After all, the Fed currently buys $85 billion a month in U.S. Treasurys and mortgage-backed securities, on pace to total roughly $1 trillion a year. To begin tapering its bond-buying program, Gross said the Fed will need the private market to assume those purchases.
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Why would the private market buy what the Fed is buying now? It'd only happen under two conditions, Gross said.
"If yields were sufficiently high and perhaps they've done that over, you know, the past several quarters," Gross said. "But as well, if the funding of those positions was guaranteed in terms of its cost and so that's where [Fed chair nominee] Janet Yellen comes in. That's where the perfect, you know, path comes in if, in fact, it can be accomplished."
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Yellen, President Barack Obama's pick to succeed Fed Chairman Ben Bernanke, must convince investors that the cost of leverage will remain at 25 basis points for the next several years, Gross said. Even then, the manager of the world's largest bond fund is doubtful the transition will be without economic consequence.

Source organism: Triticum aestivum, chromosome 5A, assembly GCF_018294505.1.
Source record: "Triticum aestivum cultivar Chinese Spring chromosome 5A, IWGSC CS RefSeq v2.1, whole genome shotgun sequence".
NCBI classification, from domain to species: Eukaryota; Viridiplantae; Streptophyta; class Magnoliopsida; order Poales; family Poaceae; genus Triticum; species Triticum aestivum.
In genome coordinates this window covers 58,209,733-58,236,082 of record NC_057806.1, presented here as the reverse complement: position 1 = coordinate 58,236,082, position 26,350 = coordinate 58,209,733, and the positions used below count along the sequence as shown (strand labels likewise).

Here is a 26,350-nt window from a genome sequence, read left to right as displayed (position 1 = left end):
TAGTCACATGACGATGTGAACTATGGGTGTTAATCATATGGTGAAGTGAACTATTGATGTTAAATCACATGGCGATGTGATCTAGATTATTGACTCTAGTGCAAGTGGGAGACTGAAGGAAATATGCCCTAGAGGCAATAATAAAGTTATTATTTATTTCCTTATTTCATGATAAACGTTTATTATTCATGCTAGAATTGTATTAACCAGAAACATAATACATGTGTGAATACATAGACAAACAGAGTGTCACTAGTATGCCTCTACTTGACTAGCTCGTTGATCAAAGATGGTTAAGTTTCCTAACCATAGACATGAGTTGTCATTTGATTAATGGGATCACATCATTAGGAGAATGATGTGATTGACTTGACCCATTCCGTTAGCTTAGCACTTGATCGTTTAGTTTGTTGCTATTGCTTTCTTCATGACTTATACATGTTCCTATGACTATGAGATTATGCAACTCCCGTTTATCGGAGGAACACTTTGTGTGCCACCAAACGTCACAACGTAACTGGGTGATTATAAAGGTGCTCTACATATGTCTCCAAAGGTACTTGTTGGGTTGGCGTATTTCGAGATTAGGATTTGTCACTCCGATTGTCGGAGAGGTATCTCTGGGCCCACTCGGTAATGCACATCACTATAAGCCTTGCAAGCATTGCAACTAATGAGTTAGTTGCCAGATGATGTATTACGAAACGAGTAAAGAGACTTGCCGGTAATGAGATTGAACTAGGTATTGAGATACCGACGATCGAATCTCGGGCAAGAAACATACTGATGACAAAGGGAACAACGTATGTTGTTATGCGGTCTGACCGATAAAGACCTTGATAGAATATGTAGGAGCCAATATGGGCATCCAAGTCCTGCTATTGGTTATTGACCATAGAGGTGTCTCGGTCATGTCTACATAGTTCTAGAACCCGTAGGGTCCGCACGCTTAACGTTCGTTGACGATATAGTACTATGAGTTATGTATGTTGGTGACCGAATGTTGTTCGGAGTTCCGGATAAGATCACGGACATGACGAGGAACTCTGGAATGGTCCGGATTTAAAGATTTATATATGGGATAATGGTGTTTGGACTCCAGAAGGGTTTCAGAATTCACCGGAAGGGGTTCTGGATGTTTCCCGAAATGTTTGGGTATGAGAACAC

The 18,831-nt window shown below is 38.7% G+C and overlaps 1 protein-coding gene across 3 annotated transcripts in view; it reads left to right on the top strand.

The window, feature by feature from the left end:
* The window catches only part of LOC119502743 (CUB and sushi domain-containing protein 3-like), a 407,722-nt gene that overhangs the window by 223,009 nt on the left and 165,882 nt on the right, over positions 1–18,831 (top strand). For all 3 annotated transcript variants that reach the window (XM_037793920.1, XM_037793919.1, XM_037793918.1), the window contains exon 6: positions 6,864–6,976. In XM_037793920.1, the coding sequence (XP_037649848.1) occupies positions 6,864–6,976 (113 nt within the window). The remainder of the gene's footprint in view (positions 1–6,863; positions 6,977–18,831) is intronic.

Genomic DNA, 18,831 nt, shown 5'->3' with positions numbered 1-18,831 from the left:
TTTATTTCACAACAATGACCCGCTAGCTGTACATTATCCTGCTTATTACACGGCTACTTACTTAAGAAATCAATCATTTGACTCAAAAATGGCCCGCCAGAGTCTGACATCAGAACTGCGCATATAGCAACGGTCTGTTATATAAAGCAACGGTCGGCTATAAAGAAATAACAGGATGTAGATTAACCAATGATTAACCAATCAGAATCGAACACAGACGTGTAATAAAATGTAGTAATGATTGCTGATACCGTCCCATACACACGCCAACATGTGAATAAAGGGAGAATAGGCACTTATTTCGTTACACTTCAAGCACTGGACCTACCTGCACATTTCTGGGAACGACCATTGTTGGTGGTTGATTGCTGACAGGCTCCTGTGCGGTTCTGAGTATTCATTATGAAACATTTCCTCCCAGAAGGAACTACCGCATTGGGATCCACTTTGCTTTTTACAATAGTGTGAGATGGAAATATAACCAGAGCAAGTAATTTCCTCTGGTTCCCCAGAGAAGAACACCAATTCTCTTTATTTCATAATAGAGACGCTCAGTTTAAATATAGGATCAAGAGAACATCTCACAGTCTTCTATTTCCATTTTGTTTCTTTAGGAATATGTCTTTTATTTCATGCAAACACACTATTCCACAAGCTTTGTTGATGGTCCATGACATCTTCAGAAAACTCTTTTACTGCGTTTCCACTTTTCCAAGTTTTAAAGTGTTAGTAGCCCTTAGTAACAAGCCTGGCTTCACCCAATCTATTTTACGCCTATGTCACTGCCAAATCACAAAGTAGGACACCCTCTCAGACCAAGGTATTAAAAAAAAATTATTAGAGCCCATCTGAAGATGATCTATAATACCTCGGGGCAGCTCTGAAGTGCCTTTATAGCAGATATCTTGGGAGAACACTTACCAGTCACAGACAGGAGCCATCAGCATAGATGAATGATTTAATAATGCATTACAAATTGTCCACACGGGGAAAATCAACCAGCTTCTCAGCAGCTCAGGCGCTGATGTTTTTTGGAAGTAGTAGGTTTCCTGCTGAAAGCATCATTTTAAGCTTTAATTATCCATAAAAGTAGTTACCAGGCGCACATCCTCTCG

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"It's fair to say that quantitative easing and, you know, five years of 25-basis-point policy rates have not really generated much in the way of economic growth," Gross said, adding that a paltry 2 percent gross domestic product is now the "new normal."
"If that's the best they can do," he said, "what will be done going forward if tapering and quantitative easing pulls back?"
Yellen is scheduled to appear before Congress for her confirmation hearings on Thursday.